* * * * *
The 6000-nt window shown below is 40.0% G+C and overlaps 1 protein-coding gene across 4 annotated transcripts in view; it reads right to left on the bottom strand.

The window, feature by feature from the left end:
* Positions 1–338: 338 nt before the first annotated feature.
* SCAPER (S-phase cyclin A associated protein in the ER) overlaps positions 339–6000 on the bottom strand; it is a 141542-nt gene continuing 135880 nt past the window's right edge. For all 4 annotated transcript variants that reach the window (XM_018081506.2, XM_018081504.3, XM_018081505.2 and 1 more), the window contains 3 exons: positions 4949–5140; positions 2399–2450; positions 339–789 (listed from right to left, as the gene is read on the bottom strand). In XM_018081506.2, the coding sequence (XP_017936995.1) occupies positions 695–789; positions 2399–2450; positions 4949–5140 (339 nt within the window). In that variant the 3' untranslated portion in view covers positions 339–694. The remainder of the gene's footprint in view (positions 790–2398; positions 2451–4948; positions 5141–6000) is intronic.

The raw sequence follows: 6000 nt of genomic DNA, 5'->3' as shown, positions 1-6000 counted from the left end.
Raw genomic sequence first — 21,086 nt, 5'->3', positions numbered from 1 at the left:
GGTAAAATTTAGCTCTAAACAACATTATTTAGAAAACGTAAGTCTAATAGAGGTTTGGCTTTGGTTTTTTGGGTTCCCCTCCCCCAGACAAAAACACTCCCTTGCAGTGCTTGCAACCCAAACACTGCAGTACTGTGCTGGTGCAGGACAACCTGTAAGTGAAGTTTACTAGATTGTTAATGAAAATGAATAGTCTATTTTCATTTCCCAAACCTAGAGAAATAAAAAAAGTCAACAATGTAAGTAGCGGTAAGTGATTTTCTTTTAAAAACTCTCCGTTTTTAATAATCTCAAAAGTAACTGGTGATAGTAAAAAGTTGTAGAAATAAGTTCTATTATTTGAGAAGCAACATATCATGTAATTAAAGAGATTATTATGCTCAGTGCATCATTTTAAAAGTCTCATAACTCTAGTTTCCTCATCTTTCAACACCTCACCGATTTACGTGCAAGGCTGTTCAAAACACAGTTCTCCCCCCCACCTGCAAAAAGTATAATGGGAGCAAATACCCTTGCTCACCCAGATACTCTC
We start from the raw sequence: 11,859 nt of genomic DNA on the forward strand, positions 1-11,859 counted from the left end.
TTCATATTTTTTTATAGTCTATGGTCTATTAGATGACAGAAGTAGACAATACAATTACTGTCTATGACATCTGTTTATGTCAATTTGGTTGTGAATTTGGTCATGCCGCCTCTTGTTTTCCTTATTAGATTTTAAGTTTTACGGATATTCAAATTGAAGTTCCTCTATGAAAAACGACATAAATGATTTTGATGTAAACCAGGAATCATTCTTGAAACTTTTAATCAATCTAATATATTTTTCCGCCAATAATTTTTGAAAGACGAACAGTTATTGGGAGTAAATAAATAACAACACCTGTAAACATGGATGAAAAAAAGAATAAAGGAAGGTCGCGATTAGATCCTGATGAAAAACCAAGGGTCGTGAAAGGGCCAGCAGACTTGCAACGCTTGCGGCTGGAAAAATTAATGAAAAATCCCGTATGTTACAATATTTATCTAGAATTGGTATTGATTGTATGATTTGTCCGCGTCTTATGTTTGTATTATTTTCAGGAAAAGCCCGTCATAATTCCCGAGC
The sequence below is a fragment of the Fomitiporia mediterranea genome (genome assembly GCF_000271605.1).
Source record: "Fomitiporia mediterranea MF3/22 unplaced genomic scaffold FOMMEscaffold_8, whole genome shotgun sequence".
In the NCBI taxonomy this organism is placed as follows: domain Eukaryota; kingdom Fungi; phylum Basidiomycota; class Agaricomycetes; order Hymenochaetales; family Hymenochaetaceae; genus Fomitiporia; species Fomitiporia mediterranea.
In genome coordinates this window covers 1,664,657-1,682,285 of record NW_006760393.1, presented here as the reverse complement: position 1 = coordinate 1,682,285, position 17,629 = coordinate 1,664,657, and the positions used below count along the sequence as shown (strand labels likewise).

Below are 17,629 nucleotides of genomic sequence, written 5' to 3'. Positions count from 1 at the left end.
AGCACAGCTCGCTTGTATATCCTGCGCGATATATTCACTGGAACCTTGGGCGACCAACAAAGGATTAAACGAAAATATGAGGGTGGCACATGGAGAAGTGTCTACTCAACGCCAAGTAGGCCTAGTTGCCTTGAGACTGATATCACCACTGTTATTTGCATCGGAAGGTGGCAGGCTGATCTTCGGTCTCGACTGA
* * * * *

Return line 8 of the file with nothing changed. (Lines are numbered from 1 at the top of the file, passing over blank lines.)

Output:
We start from the raw sequence: 11,859 nt of genomic DNA on the forward strand, positions 1-11,859 counted from the left end.